Imagine if a virus like COVID-19 or the flu could be detected in the air so it could be contained to prevent an outbreak.

This technology exists in the form of a Raman spectrometer. The device can analyze an air sample and identify its molecular vibration signal, or the periodic motion of the atoms of a molecule relative to each other. By interpreting the signal, scientists can gain information about what’s in the air and identify chemistry specific to pathogens and viruses that indicate their presence in the sample. 

While its capabilities in virus detection and identification are useful, the spectrometer itself is prohibitively large to transport. What if this device could be smaller and portable, so that people could use it to detect viruses in their communities? Lehigh engineers are exploring this question with an 18-month research project to design a portable Raman spectrometer. 

The project team includes Lehigh faculty members Yaling Liu (bioengineering and mechanical engineering and mechanics), Himanshu Jain (materials science and engineering), and Xuanhong Cheng (bioengineering and materials science and engineering); visiting professor Keith Veenhuizen ’17 PhD (a member of the physics faculty at Lebanon Valley College);  postdoctoral fellow Sajedehalsadat Yazdanparast Tafti ’21 PhD; Simiao Sun (a master’s student in chemical and biomolecular engineering); Amelie Pankov ’24 (a mechanical engineering and astrophysics major); and Jacob Franklin (a recent physics graduate from Lebanon Valley College). 

The team is working with OraSure Technologies to develop the parts for the portable device.

The research is part of an NSF-funded research project on Predictive Intelligence for Pandemic Prevention (PIPP) led by bioengineering and chemical and biomolecular engineering professor Anand Jagota, who is also Lehigh’s vice provost for research. 

“This is a multidisciplinary project with team members from many different backgrounds,” says Cheng. “We are looking to expand our team to more students in data science, machine learning, social sciences, and engineering.”

The researchers are using Lehigh’s existing Raman microscopes to understand the detection limit and sampling procedures. They are also designing the equipment and assembling  components that would be best suited for a portable spectrometer, which they hope to have developed sometime this spring.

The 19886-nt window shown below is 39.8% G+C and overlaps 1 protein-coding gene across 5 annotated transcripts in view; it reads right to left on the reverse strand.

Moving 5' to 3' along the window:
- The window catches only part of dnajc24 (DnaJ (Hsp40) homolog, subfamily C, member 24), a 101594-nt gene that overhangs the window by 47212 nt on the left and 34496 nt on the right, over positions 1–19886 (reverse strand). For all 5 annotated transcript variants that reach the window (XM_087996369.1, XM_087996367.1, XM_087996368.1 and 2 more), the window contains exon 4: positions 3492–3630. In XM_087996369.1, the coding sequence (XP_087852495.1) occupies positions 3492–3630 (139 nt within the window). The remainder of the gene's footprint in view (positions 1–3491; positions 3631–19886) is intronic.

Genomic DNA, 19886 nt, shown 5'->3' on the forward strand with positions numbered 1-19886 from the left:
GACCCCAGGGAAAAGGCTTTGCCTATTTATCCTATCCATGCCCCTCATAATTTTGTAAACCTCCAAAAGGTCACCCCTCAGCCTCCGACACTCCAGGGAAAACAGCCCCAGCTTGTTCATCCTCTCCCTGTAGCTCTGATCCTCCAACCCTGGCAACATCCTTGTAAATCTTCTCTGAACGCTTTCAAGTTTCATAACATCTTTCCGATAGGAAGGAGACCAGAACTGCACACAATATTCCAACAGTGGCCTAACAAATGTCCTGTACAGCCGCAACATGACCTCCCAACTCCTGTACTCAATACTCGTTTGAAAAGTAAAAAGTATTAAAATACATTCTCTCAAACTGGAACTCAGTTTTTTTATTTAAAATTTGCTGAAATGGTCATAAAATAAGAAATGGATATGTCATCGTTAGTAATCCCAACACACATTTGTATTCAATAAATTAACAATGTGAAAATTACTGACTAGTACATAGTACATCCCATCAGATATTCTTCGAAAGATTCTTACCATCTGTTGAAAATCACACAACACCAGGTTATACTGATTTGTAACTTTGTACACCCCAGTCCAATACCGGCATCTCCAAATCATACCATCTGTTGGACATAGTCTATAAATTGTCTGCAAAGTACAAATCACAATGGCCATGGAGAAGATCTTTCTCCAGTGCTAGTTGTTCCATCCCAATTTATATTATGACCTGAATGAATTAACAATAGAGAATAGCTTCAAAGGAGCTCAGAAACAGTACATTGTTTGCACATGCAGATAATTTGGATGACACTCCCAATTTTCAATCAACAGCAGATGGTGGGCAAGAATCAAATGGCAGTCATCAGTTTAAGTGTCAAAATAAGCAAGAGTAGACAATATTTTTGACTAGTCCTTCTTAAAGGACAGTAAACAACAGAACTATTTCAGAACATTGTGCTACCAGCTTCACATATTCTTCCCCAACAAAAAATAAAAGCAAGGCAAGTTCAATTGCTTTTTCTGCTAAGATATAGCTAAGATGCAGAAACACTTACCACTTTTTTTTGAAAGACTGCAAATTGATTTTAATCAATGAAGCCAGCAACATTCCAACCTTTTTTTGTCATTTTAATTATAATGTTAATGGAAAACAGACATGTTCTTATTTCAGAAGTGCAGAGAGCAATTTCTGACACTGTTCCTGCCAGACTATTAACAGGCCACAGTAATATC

An engineering capstone team has been recruited to build a simple collector that will be integrated with the device. The collector will force air onto the spectrometer to increase the probability that the virus will reach the sensor and be detected.

“It is very exciting to have the opportunity to make a difference in the outcome of future viral outbreaks,” says Pankov. “I am learning so much by studying the technology and conducting hands-on research.” 

One of the goals of the PIPP research project is to develop technologies that study how pandemics spread differently in isolated communities, such as indigenous populations, versus the rest of society. 

After the portable Raman spectrometer is constructed, it will be used to monitor viruses and pathogens in these communities, which often lack health and technology resources. The device will be able to detect virus signatures in densely populated areas and allow people to take precautionary measures. 

“We are studying how the transmission of a disease differs in isolated societies versus the rest,” says Cheng, “and also if there are different biological determinants that make certain populations more vulnerable.”

—Alyssa Caroselli ’24 is a student writer for the P.C. Rossin College of Engineering and Applied Science


From left, Professor Xuanhong Cheng, Jacob Franklin, and Professor Himanshu Jain meet virtually with a group of researchers on the PIPP project (clockwise, from top right of screen): Professor Anand Jagota (Bioengineering/Chemical and Biomolecular Engineering), Professor Kristen Jellison (Civil and Environmental Engineering), Visiting Professor Keith Veenhuizen ’17 PhD (Physics of Lebanon Valley College), doctoral student Nusaibah Alqasawah (Civil and Environmental Engineering), Professor Yaling Liu (Bioengineering/Mechanical Engineering and Mechanics), and doctoral student Matthew Ziarnik (Bioengineering). Photo by Irene Cho